Fans and Thermals

While Surface RT was passively cooled, Surface Pro features two integrated fans to cool the 17W Core i5-3317U. For most light use cases, those two fans will remain spun down and you can’t hear them. Do any sort of serious multitasking or start using Surface Pro as a real PC instead of a tablet and you’ll quickly hear them spin up. Fan noise is audible but not annoying - it’s very similar to the sound you’d hear out of any ultraportable with a couple of tiny fans spinning up.

In landscape mode with the Type Cover attached, Surface Pro draws in cool air from the sides and exhausts it out of the top of the device. Rotate the device into portrait mode and the fans will switch directions, drawing in cool air from the long edge and exhausting it out of the short edges. The fan direction switch is triggered in tandem with display rotation, so as soon as you see your display rotate you’ll hear the fans change direction.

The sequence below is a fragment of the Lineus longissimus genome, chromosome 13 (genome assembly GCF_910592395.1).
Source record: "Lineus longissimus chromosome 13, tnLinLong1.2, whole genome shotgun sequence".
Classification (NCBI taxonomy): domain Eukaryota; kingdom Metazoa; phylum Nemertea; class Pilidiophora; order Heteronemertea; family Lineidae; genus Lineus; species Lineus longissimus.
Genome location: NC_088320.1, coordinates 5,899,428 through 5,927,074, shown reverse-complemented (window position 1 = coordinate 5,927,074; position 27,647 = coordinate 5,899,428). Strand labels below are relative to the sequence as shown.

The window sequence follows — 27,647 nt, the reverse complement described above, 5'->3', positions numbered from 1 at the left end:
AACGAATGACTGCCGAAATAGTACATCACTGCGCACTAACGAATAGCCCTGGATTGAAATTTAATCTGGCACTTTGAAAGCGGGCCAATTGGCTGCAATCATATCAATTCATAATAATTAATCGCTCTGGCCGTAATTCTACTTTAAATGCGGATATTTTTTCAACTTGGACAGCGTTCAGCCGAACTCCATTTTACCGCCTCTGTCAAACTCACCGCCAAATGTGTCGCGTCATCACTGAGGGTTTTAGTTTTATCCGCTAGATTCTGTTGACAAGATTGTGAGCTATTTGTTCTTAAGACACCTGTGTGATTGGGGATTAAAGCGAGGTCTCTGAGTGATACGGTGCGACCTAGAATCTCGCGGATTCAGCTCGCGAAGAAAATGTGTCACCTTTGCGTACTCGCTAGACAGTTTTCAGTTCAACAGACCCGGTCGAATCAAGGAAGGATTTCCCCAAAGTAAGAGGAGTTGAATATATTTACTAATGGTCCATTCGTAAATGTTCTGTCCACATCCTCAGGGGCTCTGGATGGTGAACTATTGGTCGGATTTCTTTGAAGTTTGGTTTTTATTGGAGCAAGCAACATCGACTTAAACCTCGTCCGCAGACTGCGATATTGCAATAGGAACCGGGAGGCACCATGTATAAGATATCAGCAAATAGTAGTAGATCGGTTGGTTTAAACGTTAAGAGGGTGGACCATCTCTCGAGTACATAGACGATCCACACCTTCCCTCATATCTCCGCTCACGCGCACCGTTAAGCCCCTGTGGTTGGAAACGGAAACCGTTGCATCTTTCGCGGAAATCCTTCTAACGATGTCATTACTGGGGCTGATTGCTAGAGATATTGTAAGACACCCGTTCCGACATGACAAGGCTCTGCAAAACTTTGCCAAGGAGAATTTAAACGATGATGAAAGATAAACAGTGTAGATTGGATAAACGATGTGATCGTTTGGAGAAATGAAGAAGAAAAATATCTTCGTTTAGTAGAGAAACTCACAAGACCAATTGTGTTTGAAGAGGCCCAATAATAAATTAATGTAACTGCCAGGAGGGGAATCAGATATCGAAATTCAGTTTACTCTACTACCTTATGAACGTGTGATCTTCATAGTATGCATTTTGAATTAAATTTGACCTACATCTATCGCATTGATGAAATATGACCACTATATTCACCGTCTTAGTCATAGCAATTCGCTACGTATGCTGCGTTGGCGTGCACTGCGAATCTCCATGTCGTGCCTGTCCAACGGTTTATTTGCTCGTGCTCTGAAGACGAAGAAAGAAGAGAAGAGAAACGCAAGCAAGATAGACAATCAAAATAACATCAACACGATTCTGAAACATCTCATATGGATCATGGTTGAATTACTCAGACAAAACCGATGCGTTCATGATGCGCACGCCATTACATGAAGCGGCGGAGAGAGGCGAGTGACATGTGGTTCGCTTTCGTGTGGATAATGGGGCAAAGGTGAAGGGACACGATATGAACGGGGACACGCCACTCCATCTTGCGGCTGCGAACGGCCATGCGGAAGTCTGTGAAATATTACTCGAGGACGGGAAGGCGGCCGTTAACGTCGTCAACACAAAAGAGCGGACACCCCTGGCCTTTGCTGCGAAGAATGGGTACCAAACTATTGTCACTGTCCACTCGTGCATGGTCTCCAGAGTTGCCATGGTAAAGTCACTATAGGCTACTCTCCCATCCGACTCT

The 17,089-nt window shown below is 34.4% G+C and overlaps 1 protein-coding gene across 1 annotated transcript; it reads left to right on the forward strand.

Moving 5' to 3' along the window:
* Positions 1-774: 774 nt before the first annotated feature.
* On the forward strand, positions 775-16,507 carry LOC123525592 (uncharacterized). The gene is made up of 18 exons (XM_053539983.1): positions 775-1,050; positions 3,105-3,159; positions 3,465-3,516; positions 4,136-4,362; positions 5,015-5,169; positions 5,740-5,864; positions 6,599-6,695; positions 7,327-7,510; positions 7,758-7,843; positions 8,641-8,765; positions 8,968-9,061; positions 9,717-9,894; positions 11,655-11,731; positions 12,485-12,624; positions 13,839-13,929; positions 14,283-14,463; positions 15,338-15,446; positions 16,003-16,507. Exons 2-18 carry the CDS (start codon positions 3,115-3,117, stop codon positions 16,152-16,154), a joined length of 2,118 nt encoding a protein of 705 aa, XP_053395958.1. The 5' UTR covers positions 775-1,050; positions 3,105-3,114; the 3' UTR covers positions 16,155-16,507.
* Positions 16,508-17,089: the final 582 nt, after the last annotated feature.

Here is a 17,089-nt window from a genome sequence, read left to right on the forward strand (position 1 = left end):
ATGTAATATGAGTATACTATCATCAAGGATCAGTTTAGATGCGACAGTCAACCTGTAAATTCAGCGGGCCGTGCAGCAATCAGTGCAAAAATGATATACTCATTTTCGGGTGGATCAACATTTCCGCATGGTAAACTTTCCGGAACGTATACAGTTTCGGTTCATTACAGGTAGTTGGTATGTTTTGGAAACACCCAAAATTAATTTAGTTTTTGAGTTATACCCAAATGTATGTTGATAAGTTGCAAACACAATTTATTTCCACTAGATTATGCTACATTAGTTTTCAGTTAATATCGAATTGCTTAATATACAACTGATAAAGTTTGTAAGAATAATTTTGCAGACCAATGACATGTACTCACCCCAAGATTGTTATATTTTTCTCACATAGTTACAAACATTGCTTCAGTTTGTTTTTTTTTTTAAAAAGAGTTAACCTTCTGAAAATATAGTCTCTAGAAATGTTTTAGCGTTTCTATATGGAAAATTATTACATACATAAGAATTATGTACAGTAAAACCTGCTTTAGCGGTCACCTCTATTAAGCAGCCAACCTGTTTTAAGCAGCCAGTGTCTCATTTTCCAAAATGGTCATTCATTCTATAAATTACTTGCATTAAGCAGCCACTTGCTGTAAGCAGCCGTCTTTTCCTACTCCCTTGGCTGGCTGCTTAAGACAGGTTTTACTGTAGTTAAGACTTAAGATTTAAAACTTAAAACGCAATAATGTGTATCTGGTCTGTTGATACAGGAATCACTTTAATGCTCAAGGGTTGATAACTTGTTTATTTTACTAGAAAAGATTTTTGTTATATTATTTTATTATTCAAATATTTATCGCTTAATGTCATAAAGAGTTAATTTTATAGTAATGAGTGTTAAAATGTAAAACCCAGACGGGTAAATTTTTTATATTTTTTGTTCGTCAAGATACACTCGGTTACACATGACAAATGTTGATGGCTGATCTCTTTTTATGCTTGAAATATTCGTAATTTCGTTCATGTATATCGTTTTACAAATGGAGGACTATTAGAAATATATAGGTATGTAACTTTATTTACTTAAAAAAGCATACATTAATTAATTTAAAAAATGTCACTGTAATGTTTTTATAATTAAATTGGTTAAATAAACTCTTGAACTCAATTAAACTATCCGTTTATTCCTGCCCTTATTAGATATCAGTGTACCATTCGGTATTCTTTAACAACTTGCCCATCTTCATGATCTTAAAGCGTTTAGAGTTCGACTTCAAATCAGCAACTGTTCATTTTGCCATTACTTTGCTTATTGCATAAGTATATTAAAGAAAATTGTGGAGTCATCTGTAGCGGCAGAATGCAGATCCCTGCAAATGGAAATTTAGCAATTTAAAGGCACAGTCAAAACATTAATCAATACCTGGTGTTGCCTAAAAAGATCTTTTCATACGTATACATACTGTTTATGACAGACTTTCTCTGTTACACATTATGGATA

The two fans do a good job keeping the CPU cool (I saw typical CPU core temperatures between 50C - 60C), but Surface Pro does get warm. I measured a max surface temperature of 41.8C while running 3DMark 11. That’s towards the top of the unit, around where the Core i5 CPU is located. On the edges I measured a max surface temperature of 36.5C. There’s no getting around the fact that Surface Pro gets warm, noticeably more so than the 4th generation iPad. It never gets uncomfortably hot however.

Despite being a tablet, the Core i5-3317U had no issues hitting its max turbo frequency of 2.6GHz. I even saw 2.75GHz for a very short period of time (remember, Intel’s Turbo Boost can exceed max TDP until the silicon gets up to temperature).

Storage and USB 3.0